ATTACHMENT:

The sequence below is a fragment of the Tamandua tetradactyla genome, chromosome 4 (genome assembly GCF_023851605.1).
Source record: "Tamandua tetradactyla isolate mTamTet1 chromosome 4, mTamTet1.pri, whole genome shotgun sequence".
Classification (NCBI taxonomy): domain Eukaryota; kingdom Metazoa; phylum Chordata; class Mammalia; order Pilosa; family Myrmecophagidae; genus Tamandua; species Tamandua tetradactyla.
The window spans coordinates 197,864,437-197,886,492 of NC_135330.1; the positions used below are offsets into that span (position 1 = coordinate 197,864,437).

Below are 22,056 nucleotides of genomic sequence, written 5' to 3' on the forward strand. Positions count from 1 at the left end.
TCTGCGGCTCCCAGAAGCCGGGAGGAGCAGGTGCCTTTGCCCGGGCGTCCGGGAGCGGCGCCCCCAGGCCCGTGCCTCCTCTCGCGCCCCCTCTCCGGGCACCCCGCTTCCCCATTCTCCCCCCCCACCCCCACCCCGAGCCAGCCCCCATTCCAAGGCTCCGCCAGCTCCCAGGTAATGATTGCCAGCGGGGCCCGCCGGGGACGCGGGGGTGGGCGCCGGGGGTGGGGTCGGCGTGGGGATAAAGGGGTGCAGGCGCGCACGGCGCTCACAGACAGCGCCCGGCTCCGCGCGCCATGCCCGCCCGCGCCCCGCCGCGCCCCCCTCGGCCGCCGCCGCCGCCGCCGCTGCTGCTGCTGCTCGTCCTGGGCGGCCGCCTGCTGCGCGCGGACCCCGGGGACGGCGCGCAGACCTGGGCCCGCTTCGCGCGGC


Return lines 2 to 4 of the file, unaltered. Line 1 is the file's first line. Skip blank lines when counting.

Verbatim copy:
Source record: "Tamandua tetradactyla isolate mTamTet1 chromosome 4, mTamTet1.pri, whole genome shotgun sequence".
Classification (NCBI taxonomy): domain Eukaryota; kingdom Metazoa; phylum Chordata; class Mammalia; order Pilosa; family Myrmecophagidae; genus Tamandua; species Tamandua tetradactyla.
The window spans coordinates 197,864,437-197,886,492 of NC_135330.1; the positions used below are offsets into that span (position 1 = coordinate 197,864,437).